On the third and final day of the event, Zora hosted what was surely one of the most sizable undertakings of all the NFT.NYC satellite events. Beginning with an NFT exhibit promising attendees exclusive (and free) access to merchandise, the day’s events segued into a raucous afterparty starting at 6 p.m. EDT: the Zoratopia Ravey Bashment. Throughout the night, influential acts like TOKiMONSTA, Iman Europe, Mick Jenkins, and Latashá herself graced the venue’s two stages.
These performances were accompanied by NFT displays, immersive art installations, and free food and drink keeping attendees flowing through the Knockdown Center in Queens, New York.
Just when we thought the 2022 crypto timeline couldn’t get any crazier, deceased American tech retailer RadioShack has been resurrected on Twitter as a snarky Web3 brand. Instead of a one-stop-shop for batteries, computer cables, and remote-control toys, theonce-beloved electronics dealer has been reinvigorated as a cryptocurrency swap.
RadioShack has actually existed as a Web3 company for a couple of years now (don’t fret, this isn’t some sort of Mandela effect) thanks to the handiwork of entrepreneur investors Alex Mehr and Tai Lopez.
It all dates back to November 2020 when the aforementioned Mehr and Lopez made headlines after they bought RadioShack out of bankruptcy. While the deal definitely raised some eyebrows at the time, the company’s recent social media campaigns have been drawing quite a bit of attention in the NFT and crypto space.
Reportedly spearheaded by influential NFT collector fxnction, the RadioShack Twitter as of late has been on a tirade, roasting NFT traders, calling out other discontinued brands, and engaging in witty (and sometimes vulgar) back and forths with members of the NFT community. Yet it seems the stunt was mostly a bid for the attention of the greater NFT ecosystem as RadioShack looks to compete with other crypto swaps and exchanges during a bear market.
Stunt or not, once the news was out that fxnction was behind RadioShack’s snarkiness, many other prominent NFT personalities joined in on the joke, engaging in some (probably much-needed) blockchain comedy relief. Although it remains to be seen if RadioShack will keep up its streak as a hot topic, the simple fact that a retro brand has transformed into a fully-fledged Web3 entity is truly incredible.
One of the most challenging aspects of buying and selling NFTs is finding the right one to purchase. Choosing the perfect NFT for your collection can be as simple as browsing a marketplace in search of art you enjoy (much like browsing through items on Amazon). This is where many people get their start in the NFT world.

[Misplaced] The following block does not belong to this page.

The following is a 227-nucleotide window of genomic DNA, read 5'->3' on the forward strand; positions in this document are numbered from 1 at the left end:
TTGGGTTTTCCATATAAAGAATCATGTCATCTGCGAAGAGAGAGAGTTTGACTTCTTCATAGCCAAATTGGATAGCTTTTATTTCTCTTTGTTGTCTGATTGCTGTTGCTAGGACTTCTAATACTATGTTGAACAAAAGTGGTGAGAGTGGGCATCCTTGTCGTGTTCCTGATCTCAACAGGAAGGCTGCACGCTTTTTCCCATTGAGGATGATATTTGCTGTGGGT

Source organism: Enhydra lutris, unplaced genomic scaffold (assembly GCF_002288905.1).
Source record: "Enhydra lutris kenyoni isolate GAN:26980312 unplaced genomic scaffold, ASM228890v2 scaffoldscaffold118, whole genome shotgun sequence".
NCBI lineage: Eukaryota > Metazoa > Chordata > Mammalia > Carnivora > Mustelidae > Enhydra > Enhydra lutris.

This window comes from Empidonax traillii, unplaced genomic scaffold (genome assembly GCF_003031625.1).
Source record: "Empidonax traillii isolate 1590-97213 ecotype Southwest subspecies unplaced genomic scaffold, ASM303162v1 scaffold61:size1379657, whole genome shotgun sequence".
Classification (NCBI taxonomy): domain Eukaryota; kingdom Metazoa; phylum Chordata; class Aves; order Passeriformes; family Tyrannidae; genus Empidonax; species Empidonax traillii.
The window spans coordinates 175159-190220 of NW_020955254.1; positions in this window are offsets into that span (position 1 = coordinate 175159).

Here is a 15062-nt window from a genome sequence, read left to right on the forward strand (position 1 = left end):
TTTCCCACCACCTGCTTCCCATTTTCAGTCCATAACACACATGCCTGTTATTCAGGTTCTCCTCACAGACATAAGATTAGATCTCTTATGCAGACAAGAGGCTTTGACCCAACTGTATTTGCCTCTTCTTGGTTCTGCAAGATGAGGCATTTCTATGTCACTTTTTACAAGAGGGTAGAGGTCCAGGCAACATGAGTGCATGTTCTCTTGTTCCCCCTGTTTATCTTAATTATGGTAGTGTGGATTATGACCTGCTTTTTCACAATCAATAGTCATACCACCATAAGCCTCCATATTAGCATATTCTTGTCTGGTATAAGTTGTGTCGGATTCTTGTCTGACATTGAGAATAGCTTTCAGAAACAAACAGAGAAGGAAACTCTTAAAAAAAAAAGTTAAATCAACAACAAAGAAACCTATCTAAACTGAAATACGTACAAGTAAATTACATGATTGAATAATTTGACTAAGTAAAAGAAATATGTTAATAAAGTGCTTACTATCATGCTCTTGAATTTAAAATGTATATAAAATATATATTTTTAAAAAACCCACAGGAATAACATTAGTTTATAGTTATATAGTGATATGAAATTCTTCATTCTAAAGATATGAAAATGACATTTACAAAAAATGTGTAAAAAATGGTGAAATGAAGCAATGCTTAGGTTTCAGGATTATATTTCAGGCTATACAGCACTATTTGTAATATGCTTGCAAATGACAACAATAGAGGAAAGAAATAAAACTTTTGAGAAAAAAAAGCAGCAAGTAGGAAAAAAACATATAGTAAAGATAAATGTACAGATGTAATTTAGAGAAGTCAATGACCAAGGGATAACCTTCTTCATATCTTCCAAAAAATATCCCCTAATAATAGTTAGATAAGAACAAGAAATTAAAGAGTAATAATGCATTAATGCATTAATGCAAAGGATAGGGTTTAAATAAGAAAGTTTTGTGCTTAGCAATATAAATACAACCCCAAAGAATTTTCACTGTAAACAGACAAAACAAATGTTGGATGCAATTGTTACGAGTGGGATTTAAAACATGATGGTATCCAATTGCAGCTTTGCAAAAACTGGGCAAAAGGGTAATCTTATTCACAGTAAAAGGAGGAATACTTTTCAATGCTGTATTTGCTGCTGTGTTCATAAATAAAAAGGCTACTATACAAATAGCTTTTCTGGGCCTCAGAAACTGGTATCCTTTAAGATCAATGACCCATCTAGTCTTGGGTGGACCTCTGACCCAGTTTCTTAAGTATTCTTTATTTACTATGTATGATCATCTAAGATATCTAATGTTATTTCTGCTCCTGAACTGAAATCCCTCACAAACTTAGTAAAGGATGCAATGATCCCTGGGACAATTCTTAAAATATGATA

But NFTs offer a lot more than just art. Smart contracts in NFTs (bits of computer code that allow them to be minted and traded without third parties) let owners access unique assets contained within the NFT, manage their transferability, and more. There’s also a massive social aspect to buying an NFT. When you become an NFT owner, you become a part of a project’s community, led by a team that (often) has plans to expand the project for months and years to come.
There are plenty of good reasons to buy NFTs, and each person in the community has their own motivation for doing so. To be clear this is not financial advice — never spend more than you’re willing to lose. But if you’re ready to find the NFT that’s right for you, this guide covers everything you need to know. To make things easy to digest, we’ve broken things down based on the primary reasons people generally have for buying NFTs: To empower artists, for collectibility, to use as an investment, and to join a community.
One of the best things about the advent of NFTs is that they enable artists to directly profit from their work, removing the need to go through intermediaries like large, cumbersome cultural institutions. This empowerment is one of the main things we celebrate here at nft now. It has opened up a new creative economy for all kinds of artists, including musicians, who have long languished in the shadow of unfair treatment by streaming services like Spotify.
Finding an artist you are already a fan of on the NFT marketplace can be a bit of a challenge as the industry is still in its infancy. While several well-known artists have taken to NFTs, many have yet to. That said, thousands and thousands of artists sell them, giving you a great chance to discover artwork and creatives you might never have otherwise come across.